There can be no doubt that the reference to “Football” in the title meant rugby football. The moustachioed player depicted in the playbill is clearly in the process of kicking a rugby ball; while local theatre goers would have had no trouble in recognising that his jersey was the distinctive blue and black quartered one worn by Hancock’s team in 1885-6.  The reference in the playbill to “Cardiff Arms Park - The Game of Football”, also reveals that one scene was actually set during a match at the Arms Park. The cast list refers to a “host of auxiliaries” who portrayed the role of footballers in this “game” and possibly in other scenes too; while the press reported that the “match” involved thirty players and was “a novel attraction”.
“Football or Life in Cardiff” was a romantic melodrama with music. It involved a complicated story of love between the hero, a humble soldier, and the heroine, the colonel’s daughter. Trying to separate the star-crossed lovers was a villainous captain and a scheming lawyer. And in keeping with the tradition of melodrama, the story unfolded against a backdrop of comical and sensational incidents, including the rugby match and an escape from Cardiff Gaol.
The main comic character was played by DE Dodson, who later became a well-known character actor on Broadway. His “Penarth Billy” brought the house down when he sang a specially adapted version of the traditional “Crawshay Bailey’s Engine”. With verses referring humorously to the members of Hancock’s team, Dodson’s performance was received with such “enthusiastic acclamation” that he had to give several encores before he was allowed to proceed.
Unsurprisingly, Football or Life in Cardiff proved to be a great hit with the Cardiff public throughout Whitsun week, and it received a very warm reception from audiences of up to 2,000. Indeed, Sutherland was so encouraged by its success that, soon afterwards, he arranged an ambitious north country tour of the play, with an even more melodramatic storyline. This fell through but he did later take his football play to a variety of venues around the country. Some years later, a dispute arose in theatrical circles about the first portrayal of football on stage. Several producer/writers maintained that they had been the innovators but none was able to improve on Sutherland’s claim to be, as he put it, “the first in the field”. It was at the Theatre Royal Cardiff, he declared, that “a game of football – or more correctly a portion of the game – was played on the stage”.  He was so sure of his grounds that he threatened legal action to protect his rights!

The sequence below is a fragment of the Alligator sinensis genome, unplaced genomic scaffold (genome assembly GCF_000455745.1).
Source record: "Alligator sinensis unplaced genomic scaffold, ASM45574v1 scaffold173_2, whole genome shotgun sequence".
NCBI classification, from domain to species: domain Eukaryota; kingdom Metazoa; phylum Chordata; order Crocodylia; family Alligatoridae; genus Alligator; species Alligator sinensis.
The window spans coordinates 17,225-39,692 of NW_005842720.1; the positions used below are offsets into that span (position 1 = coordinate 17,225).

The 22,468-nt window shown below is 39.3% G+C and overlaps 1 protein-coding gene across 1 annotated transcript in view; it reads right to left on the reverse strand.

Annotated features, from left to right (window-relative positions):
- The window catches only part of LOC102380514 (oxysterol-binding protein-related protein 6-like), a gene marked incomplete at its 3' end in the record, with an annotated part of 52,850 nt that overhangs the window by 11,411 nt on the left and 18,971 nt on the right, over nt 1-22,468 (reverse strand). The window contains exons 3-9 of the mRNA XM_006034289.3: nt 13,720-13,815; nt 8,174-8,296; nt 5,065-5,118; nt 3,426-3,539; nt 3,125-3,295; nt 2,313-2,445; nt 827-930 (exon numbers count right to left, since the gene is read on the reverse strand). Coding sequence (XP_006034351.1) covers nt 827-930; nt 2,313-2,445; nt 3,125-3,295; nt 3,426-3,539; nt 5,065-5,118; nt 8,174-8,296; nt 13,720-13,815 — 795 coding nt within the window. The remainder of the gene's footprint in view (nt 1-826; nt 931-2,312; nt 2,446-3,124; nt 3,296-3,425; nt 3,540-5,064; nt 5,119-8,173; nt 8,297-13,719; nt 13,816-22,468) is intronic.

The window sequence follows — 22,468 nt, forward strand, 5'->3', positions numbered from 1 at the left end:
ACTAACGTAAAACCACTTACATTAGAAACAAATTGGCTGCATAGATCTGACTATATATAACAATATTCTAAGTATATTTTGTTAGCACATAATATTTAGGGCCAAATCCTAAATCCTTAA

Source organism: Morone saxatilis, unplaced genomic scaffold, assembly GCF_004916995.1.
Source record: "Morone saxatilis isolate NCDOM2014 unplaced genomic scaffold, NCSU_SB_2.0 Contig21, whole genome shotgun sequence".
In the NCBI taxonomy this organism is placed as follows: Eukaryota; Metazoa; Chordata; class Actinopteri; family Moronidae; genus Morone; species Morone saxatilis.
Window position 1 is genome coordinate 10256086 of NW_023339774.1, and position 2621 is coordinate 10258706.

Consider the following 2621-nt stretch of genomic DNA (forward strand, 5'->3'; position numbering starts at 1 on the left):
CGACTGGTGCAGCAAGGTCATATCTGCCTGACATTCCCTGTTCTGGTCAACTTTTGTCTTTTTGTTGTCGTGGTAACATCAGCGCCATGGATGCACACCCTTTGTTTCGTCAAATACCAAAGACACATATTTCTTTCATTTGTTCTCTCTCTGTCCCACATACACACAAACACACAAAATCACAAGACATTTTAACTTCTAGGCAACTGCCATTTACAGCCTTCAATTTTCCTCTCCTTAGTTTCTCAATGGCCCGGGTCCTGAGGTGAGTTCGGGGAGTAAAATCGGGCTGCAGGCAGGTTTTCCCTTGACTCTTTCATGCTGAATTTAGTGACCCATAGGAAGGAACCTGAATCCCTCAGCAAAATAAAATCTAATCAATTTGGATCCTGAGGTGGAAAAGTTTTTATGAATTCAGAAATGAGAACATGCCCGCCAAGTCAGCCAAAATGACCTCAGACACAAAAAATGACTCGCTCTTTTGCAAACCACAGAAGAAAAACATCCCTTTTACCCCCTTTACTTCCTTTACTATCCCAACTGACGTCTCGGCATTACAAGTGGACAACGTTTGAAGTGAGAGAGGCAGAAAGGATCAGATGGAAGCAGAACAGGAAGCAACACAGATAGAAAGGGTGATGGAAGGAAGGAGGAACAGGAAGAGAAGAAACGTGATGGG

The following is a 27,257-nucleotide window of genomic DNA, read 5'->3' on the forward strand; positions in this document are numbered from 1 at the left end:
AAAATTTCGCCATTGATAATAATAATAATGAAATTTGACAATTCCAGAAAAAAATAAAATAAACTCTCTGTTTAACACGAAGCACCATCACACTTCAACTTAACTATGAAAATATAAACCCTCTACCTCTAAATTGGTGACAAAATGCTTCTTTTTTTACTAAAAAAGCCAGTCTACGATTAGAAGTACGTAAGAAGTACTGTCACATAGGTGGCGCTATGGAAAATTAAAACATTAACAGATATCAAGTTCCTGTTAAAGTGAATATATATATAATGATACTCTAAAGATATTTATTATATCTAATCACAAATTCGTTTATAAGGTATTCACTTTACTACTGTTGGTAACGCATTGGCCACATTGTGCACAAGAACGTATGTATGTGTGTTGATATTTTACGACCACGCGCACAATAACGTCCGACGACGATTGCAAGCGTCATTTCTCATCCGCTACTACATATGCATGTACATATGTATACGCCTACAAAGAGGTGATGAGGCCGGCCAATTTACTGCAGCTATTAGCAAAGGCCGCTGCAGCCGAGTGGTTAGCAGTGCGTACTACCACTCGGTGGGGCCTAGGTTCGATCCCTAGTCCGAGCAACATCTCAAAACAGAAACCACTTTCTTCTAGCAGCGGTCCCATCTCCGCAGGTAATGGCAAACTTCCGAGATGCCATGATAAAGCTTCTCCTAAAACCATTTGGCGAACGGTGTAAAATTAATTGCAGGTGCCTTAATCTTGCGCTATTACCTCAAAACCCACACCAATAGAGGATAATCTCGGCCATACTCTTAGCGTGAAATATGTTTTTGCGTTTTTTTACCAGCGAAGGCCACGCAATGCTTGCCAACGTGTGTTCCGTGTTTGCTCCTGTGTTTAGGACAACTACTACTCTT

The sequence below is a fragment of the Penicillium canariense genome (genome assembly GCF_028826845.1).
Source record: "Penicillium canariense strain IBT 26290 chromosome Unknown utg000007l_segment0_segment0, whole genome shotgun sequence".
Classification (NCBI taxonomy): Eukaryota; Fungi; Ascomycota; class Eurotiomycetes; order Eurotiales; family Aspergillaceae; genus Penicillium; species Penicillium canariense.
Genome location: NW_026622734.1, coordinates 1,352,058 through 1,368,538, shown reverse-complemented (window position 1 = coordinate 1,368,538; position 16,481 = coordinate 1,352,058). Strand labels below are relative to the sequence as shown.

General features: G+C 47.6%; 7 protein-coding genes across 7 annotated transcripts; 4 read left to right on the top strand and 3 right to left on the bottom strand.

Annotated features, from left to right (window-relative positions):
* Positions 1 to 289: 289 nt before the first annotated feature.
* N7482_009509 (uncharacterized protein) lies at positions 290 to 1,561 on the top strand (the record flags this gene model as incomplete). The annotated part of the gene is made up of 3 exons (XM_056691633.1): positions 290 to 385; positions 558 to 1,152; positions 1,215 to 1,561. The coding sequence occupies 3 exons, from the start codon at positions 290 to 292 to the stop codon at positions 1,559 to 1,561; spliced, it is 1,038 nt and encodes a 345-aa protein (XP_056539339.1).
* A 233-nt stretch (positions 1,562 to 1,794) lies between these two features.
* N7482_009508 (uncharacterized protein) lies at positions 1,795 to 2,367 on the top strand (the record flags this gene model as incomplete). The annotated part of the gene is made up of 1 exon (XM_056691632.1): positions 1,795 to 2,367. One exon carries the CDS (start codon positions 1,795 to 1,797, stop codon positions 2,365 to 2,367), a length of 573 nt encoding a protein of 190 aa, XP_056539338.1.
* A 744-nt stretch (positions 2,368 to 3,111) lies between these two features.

This intriguing playbill, therefore, is a precious survivor of a particular moment in the history of both the theatre and rugby football.  It is also a vivid and – dare I say it – dramatic piece of evidence that Cardiff rugby club, and the game in general, were at the very heart of the life of Victorian Cardiff.

For a more detailed view of the playbill click here

Click here for more information on the work of the Glamorgan Archives

Gwyn Prescott
09.12.2018